Diabetes stands as a formidable metabolic disorder, wreaking prolonged havoc on multiple organs. Within its ominous array of complications, a particularly significant repercussion is the degenerative impact it inflicts on the reproductive system, giving rise to issues such as infertility and disrupted gonadal function (Barsiah et al. 2019).

Mushrooms possess a significant amount of bioactive constituents, including phenolic compounds, which contribute to their nutritional and therapeutic importance. They contain phytochemicals with significant antibacterial, antioxidant, anticancer, and anti-inflammatory activities (Mishra et al. 2018). Antioxidant-rich foods reduce oxidative damage, increasing free radical production (Ayyappan et al. 2016). Because they have unpaired electrons, free radicals are unstable and exceedingly reactive; they generate oxidative stress, which causes DNA damage, carcinogenesis, oxidation of macromolecules, and cellular deterioration (Juan et al. 2021). Mushrooms contain phenolic compounds that have antioxidant properties. These compounds are effective in scavenging radicals, inhibiting free radicals, and acting as phytonutrients (Jeena et al. 2016). This diverse group of chemicals includes flavonoids, phenolic acids, stilbenes, lignin, and tannins, all characterized by having at least one aromatic ring with attached hydroxy groups (Lin et al. 2018).

The application of phenolic compounds from food or supplements for preventing chronic illnesses has developed significantly, and the efficiency of such techniques in humans primarily relies on their bioavailability and metabolism (Dias et al. 2021). Although food and nutritional variables have received considerable attention, the influence of disease states like obesity or diabetes on absorption, metabolism, and final efficacy is something to consider (Dias et al. 2021). These characteristics must be addressed to design successful methods for preventing chronic illness using bioactive phenolic compounds. Mushrooms include secondary metabolites such as phenolic compounds, polyketides, terpenes, and steroids (Devi et al. 2020). In addition, a mushroom phenolic compound that is not mutagenic has been discovered to be a vital antioxidant and synergist (Chandra et al. 2020). Therefore, this investigation aimed to assess the antioxidative properties and antidiabetic potential of phenols isolated from Pleurotus ostreatus.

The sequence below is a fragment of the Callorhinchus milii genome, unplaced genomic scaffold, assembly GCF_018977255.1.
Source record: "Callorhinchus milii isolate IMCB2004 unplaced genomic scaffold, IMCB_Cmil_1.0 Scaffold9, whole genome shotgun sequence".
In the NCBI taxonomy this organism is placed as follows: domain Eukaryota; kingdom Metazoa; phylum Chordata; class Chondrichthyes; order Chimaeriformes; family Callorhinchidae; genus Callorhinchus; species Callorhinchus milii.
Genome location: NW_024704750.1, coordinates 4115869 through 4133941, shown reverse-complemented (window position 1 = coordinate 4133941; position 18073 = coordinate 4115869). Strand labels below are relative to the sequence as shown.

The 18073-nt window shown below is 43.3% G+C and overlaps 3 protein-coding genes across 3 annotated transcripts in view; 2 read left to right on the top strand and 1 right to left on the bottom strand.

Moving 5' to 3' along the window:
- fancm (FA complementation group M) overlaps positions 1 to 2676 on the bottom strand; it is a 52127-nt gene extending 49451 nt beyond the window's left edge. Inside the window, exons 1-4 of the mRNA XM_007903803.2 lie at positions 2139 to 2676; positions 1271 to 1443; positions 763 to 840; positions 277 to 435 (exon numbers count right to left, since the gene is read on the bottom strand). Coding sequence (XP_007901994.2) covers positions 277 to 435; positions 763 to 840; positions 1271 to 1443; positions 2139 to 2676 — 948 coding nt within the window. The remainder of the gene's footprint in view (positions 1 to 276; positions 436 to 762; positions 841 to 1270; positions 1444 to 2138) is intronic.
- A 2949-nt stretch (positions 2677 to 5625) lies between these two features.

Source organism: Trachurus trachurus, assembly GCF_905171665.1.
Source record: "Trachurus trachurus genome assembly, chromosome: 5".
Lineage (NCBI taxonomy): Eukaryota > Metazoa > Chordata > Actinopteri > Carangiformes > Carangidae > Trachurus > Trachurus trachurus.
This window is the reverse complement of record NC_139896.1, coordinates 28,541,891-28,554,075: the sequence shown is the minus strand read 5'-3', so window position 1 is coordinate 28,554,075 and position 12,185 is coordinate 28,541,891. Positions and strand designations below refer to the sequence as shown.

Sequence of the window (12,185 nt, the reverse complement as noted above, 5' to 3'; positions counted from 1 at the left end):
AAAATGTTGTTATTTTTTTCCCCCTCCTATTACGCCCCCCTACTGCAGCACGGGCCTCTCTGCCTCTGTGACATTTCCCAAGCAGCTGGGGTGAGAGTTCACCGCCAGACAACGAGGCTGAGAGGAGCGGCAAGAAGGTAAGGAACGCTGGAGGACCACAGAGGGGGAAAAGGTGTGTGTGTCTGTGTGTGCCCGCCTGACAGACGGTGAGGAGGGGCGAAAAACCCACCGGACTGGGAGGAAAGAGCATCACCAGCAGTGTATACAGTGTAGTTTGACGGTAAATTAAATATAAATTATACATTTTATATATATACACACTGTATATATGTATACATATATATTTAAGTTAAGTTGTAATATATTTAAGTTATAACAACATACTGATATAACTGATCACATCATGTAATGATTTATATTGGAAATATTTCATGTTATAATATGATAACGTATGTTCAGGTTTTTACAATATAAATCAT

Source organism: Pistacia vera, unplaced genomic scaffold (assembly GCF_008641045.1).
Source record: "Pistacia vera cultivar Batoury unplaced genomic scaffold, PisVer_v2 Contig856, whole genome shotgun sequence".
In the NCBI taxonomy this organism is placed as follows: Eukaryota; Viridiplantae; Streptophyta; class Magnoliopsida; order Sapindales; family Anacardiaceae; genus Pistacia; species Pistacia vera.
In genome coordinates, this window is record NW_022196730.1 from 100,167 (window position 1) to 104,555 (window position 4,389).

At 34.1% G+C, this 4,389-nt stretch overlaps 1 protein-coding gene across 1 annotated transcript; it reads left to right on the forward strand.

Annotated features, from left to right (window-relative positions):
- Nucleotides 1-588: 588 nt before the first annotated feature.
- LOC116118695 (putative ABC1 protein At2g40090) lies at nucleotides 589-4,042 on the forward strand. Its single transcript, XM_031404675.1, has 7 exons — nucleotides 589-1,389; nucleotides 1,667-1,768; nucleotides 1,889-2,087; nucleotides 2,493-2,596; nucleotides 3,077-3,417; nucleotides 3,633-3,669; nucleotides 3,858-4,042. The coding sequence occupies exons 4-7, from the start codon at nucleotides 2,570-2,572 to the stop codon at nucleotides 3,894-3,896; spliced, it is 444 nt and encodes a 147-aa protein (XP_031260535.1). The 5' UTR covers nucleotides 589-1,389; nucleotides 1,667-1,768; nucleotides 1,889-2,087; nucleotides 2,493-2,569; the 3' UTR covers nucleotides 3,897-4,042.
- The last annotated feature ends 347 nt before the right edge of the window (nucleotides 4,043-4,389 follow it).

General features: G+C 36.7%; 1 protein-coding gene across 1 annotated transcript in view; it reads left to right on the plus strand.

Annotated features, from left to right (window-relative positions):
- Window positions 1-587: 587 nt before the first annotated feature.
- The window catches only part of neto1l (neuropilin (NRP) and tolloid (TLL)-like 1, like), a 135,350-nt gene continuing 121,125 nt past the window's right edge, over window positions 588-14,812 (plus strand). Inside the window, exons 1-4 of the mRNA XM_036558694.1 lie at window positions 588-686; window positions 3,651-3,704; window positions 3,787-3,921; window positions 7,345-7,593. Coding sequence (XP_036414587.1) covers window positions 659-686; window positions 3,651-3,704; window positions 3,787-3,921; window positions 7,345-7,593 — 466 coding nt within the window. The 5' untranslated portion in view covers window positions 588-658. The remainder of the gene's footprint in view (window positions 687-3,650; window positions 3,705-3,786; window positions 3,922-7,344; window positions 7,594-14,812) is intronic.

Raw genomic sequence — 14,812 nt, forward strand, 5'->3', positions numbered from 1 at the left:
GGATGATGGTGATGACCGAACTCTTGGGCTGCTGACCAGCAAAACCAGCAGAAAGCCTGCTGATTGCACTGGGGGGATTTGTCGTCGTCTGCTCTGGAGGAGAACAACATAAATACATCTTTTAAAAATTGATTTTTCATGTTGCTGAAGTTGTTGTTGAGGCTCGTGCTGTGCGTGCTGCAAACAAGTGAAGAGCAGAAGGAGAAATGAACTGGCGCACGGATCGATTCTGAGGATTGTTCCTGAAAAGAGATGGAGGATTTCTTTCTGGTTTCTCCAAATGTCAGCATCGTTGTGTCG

The procedure for collecting samples and extracting

The fungal specimen of P. ostreatus was procured from the Microbiological Culture Collection Center (Cairo Mircen) and utilized throughout the duration of the investigation. Air-dried powder form of a mushroom specimen 200 g was accurately weighed and set into a conical flask 5 L, and then, 2 L distilled water was added for the preparation of water extracts. The sample was extracted for 24 h and then centrifuged by a centrifuge (Sigma-Laborzentrifugen, 2K15) at 5000 rpm for 10 min; the extraction was repeated two times. The supernatant (phenolic extract) was transferred into new flask and stored at – 20 °C.

Chemical analysis

The protein, fiber, fat, and ash concentrations were assessed according to the official methods of the Association of Official Analytical Collaboration (AOAC). This study used the phenol–sulfuric acid method to measure the amount of sugar in mushroom phenol extract. A glucose standard was used as a standard.

Determination of total phenolic content

The total phenolic compounds (TPCs) were quantified via the Folin–Ciocalteu reagent (Sigma-Aldrich, St. Louis, MO, USA), following the methodology outlined by Singleton et al. (1999). One milliliter of the sample was mixed with five milliliters of Folin–Ciocalteu reagent, which had been mixed with water in a specific way (one-tenth of a volume for every volume of water), and four milliliters of a 75-g-per-liter sodium carbonate solution. The tubes underwent vortex mixing for 15 s and were left undisturbed for 30 min at a temperature of 40 °C to facilitate the development of color. The absorbance measurement was taken at a wavelength of 765 nm via a UV/VIS spectrophotometer (UV-1700 Pharmaspec, Shimadzu). The standard curve (20–200 µg/ml) was established using gallic acid, and the quantification of the samples' reduction of Folin–Ciocalteu reagent was documented in milligrams of gallic acid equivalents (GAE) per gram of extract.